Comment: Manchester City and Arsenal exits show Premier League clubs must beat La Liga rivals in the transfer market in order to to win on the pitch

There will now be three Spanish sides in the Champions League quarter-finals

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The Independent Football

The reign in Spain continues. There will be three Spanish sides in the quarter-finals of the Champions League, and based on their showings in the last-16 ties, if they are kept apart in the quarter-final draw on 21 March, it would not be a surprise to see all three of them in the semi-finals.

Real Madrid have scored six away goals in Germany and will see off Schalke next week, and with Atletico Madrid knocking out Milan and Barcelona seeing off Manchester City, English clubs are getting no closer to chipping away at La Liga and the Bundesliga’s European dominance.

For all City’s spending last summer, they bought players who Barcelona did not want. Their team is a fine mix of some of Europe’s best players but Yaya Touré was sold by the Catalans and Sergio Aguero, Jesus Navas and David Silva were all allowed to leave Spain without bids from La Liga’s big two.

The step up that Premier League clubs must make to match Barcelona and Madrid on the pitch will only happen when they start bidding for the same players, then beat their Spanish rivals to the  signatures; something that has not happened for a  long time.

Last season there were no English clubs in the quarter-finals. This season Chelsea should avoid a repeat of that, though if Jose Mourinho starts bemoaning the gulf in squad quality, as he does in the Premier League, his complaints will be far more valid than they are on the domestic front.

The Premier League provided three of the four Champions League semi-finalists every season between 2006-07 and 2008-09 but no more than one English club has reached the last four in the seasons since. That was about the time the Premier League stopped beating La Liga in the transfer market.


Both Manchester City and Barcelona are desperate to sign a centre-back this summer. Who will get the best player? If it comes to a battle between the two clubs for one outstanding available defender, Barça will be favourites – just as last summer they were spending close to €90m on Neymar while City were buying the best of the  leftovers from La Liga.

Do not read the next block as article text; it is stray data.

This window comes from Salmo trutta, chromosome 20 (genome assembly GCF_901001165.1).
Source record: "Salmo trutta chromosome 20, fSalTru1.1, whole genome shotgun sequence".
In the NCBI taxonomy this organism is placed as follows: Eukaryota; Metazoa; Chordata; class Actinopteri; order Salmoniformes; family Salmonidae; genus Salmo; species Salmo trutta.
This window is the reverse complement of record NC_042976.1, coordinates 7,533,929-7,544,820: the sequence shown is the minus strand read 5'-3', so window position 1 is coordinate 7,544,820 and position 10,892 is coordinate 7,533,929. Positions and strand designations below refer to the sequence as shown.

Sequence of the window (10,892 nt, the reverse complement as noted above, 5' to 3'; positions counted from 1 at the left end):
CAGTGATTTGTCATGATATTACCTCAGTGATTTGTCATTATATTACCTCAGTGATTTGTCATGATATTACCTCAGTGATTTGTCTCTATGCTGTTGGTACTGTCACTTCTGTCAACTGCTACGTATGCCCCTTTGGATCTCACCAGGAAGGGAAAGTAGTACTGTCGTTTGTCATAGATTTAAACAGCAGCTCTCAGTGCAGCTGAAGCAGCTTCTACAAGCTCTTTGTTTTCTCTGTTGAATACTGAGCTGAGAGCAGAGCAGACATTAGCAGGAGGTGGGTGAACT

Lionel Messi dinks the ball over Joe Hart (GETTY)

Manchester United sold Ronaldo to Real Madrid and were unsuccessful in their bid to re-sign him before he renewed his contract for life with the Spanish League leaders. United also failed to get Barcelona’s Cesc Fabregas last summer. And Chelsea signed Samuel Eto’o, a centre-forward who Barça had deemed past his best in 2009.

Mourinho will no doubt mention that fact if he reaches the last eight and is drawn against a Spanish side. And if Chelsea are in that draw on  21 March there is no question who Mourinho will prefer to meet if he has to go back to Spain.

He will have seen enough over Manchester City’s two legs against Barça to believe he can do what Manuel Pellegrini failed to do and devise a game plan good enough to emulate Athletic Bilbao, Real Sociedad and Valladolid, who have beaten them in the Spanish League this season.

He will not want his old club and joint favourites Madrid, whose players he upset last season and are still smarting from his suggestion they queued up to preen themselves in front of the mirror before going out on to the pitch.

And he will not fancy Diego Simeone’s Atletico Madrid, who do all the things his best Chelsea, Inter and Porto sides have done in the past and now have a young goalkeeper with a point to prove and a striker, Diego Costa, who Chelsea themselves want to sign.

He will want another crack at Barcelona and he will feel that against a defence that has conceded eight times from corners in the league this season and has Dani Alves at right-back – at times rattled by James Milner –  he will have more than a puncher’s chance.